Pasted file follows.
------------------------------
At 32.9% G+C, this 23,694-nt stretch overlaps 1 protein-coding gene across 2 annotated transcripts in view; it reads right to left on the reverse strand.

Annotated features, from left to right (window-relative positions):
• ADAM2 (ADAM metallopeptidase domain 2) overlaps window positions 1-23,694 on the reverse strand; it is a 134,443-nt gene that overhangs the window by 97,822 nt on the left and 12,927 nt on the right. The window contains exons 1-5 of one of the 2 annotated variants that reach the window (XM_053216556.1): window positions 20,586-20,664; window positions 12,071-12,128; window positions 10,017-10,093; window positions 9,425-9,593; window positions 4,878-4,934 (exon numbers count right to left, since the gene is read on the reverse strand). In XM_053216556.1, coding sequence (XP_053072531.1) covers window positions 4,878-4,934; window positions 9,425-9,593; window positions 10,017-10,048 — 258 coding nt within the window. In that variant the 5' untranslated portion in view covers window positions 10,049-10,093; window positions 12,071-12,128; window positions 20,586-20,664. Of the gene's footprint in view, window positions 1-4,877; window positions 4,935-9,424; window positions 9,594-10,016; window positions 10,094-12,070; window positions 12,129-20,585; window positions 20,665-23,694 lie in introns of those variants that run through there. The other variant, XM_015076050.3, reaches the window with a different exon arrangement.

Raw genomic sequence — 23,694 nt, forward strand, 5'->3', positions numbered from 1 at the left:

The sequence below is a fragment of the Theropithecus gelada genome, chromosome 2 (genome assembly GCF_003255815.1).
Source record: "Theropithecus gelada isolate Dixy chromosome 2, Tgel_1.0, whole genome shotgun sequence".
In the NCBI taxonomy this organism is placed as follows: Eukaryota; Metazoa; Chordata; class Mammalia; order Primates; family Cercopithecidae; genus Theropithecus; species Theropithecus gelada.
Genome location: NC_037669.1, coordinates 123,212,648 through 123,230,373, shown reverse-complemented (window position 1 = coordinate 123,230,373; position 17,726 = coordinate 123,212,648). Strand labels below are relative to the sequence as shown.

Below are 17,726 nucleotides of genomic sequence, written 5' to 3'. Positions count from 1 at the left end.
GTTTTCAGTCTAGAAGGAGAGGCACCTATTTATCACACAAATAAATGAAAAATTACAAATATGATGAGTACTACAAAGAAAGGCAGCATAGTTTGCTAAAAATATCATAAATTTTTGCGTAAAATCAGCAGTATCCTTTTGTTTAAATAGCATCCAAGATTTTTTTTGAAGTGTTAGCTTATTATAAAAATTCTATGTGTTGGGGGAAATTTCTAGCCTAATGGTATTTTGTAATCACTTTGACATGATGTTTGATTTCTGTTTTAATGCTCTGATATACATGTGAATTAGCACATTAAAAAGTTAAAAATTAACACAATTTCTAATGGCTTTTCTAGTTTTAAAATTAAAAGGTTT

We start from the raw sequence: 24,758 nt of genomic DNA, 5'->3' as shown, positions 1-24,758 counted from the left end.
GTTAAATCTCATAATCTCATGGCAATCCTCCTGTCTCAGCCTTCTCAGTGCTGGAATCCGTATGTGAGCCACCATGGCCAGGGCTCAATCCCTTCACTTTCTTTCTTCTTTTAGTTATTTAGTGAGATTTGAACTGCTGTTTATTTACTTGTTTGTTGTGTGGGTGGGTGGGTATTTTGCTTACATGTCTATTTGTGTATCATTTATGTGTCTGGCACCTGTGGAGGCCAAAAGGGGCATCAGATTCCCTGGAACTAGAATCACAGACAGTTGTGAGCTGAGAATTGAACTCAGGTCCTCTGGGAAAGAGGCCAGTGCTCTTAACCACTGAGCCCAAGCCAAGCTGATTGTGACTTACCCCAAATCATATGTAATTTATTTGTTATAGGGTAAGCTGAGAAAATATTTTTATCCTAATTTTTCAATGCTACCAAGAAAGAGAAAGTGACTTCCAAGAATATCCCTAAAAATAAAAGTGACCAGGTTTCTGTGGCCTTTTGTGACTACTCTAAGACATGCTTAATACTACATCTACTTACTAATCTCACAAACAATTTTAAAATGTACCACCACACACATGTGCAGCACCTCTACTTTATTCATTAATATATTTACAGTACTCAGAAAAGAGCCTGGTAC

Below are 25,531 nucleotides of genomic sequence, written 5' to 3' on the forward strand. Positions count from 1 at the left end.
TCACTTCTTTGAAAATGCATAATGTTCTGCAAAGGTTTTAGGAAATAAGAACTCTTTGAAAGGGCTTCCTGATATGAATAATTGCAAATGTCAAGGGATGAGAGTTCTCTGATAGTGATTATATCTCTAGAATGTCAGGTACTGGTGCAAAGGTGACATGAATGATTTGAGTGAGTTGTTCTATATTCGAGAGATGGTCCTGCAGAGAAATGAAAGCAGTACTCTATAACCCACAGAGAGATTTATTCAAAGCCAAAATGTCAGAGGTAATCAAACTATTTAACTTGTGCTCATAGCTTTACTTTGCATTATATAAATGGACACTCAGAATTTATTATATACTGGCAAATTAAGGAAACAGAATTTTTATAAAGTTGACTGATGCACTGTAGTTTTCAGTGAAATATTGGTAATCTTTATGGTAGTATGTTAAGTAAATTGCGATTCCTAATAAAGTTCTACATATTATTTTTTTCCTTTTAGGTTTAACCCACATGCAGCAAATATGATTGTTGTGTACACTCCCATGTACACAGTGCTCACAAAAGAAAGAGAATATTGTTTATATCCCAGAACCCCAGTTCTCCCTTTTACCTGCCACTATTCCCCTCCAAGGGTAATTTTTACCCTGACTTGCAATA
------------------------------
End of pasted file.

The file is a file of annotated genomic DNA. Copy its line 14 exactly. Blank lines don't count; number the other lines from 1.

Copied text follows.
TCACTTCTTTGAAAATGCATAATGTTCTGCAAAGGTTTTAGGAAATAAGAACTCTTTGAAAGGGCTTCCTGATATGAATAATTGCAAATGTCAAGGGATGAGAGTTCTCTGATAGTGATTATATCTCTAGAATGTCAGGTACTGGTGCAAAGGTGACATGAATGATTTGAGTGAGTTGTTCTATATTCGAGAGATGGTCCTGCAGAGAAATGAAAGCAGTACTCTATAACCCACAGAGAGATTTATTCAAAGCCAAAATGTCAGAGGTAATCAAACTATTTAACTTGTGCTCATAGCTTTACTTTGCATTATATAAATGGACACTCAGAATTTATTATATACTGGCAAATTAAGGAAACAGAATTTTTATAAAGTTGACTGATGCACTGTAGTTTTCAGTGAAATATTGGTAATCTTTATGGTAGTATGTTAAGTAAATTGCGATTCCTAATAAAGTTCTACATATTATTTTTTTCCTTTTAGGTTTAACCCACATGCAGCAAATATGATTGTTGTGTACACTCCCATGTACACAGTGCTCACAAAAGAAAGAGAATATTGTTTATATCCCAGAACCCCAGTTCTCCCTTTTACCTGCCACTATTCCCCTCCAAGGGTAATTTTTACCCTGACTTGCAATA